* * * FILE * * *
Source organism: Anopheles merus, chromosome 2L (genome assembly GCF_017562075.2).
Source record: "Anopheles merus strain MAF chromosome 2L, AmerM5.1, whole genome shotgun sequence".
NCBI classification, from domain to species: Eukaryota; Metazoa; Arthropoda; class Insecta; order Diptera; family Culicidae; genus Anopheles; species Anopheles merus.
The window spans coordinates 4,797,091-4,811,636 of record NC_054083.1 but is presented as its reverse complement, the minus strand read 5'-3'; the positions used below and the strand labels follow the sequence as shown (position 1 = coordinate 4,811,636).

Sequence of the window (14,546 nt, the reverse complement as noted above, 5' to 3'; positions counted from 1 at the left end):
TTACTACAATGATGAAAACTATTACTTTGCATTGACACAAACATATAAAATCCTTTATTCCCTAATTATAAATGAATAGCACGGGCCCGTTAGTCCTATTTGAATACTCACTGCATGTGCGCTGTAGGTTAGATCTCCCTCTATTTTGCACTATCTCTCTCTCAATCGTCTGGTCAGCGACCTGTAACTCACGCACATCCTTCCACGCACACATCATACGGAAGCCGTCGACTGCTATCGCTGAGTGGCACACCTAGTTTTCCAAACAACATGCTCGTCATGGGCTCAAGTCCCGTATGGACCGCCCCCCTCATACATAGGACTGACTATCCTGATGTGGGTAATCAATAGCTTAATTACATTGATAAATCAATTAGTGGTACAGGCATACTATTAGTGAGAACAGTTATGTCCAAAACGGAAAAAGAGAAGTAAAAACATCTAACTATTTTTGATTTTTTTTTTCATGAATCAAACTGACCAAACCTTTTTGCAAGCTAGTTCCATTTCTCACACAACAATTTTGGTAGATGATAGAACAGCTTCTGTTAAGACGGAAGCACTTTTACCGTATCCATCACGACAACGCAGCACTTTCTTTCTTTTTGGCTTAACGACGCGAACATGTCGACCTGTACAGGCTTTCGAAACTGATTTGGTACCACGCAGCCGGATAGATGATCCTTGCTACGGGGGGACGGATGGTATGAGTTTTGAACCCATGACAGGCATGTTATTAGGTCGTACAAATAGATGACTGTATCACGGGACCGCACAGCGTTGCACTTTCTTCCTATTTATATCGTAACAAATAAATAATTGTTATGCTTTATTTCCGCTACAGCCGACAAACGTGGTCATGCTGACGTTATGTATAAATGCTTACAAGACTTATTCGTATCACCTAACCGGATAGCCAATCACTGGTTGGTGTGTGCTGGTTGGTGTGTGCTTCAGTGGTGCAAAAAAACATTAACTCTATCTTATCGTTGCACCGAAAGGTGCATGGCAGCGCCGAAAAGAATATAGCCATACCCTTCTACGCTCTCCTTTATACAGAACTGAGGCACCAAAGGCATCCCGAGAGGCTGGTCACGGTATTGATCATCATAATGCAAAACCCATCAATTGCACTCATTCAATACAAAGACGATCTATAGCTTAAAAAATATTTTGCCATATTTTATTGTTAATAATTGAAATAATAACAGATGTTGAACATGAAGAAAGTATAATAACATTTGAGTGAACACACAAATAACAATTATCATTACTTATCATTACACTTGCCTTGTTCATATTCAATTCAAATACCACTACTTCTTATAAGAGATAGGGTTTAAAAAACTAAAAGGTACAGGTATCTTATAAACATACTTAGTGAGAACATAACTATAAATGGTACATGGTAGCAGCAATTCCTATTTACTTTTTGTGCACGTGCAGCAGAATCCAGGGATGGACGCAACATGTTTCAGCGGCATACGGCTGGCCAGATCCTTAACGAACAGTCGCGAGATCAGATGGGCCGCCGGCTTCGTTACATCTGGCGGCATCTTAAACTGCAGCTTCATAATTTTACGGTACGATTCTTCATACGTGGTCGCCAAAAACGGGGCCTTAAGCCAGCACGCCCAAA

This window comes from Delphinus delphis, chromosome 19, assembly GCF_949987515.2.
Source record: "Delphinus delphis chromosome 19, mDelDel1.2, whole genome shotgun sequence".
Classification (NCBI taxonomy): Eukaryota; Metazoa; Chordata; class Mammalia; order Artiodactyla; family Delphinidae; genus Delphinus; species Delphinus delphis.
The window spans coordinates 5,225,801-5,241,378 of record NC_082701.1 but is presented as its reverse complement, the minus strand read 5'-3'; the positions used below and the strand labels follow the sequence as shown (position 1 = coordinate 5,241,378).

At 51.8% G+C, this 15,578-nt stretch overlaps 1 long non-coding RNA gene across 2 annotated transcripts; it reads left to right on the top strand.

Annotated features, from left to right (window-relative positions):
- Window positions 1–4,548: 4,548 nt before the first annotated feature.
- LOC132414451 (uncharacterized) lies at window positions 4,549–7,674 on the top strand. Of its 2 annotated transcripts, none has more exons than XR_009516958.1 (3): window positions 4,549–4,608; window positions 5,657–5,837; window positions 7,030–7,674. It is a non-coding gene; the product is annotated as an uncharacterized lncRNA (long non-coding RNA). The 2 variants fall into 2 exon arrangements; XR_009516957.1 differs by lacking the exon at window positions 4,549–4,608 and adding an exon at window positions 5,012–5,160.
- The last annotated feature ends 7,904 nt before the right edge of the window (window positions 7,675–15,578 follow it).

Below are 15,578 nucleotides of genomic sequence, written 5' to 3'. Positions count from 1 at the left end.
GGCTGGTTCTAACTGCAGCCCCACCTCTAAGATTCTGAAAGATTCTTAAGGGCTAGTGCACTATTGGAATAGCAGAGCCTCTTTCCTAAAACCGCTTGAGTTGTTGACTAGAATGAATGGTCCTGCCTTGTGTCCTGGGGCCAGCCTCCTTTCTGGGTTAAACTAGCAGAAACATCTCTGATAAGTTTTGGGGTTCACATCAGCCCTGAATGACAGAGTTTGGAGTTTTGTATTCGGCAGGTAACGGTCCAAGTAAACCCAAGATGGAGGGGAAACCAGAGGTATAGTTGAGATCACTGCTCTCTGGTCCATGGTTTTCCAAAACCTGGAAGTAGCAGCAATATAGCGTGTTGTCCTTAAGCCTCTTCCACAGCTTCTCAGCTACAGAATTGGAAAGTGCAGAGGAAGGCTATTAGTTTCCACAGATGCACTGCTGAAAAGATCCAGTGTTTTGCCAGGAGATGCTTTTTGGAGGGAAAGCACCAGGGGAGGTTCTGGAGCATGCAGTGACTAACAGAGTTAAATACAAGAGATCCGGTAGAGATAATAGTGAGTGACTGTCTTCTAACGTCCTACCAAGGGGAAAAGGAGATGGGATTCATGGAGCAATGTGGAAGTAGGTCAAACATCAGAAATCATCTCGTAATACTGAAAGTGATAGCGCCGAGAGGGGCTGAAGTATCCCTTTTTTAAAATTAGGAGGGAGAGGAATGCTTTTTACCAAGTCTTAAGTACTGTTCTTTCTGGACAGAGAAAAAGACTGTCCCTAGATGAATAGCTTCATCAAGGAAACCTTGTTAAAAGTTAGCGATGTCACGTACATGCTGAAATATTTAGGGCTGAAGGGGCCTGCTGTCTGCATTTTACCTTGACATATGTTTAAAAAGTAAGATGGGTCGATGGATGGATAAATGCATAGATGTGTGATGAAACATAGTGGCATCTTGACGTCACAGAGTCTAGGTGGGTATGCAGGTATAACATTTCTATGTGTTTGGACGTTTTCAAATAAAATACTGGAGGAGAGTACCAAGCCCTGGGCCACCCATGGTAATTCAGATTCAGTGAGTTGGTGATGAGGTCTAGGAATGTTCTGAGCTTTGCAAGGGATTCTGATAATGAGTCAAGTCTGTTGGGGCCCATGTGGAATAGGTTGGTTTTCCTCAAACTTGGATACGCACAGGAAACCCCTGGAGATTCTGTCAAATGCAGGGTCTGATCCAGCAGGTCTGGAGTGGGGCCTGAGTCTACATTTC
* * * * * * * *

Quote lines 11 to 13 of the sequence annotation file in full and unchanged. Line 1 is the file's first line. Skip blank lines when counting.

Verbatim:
At 51.8% G+C, this 15,578-nt stretch overlaps 1 long non-coding RNA gene across 2 annotated transcripts; it reads left to right on the top strand.

Annotated features, from left to right (window-relative positions):
- Window positions 1–4,548: 4,548 nt before the first annotated feature.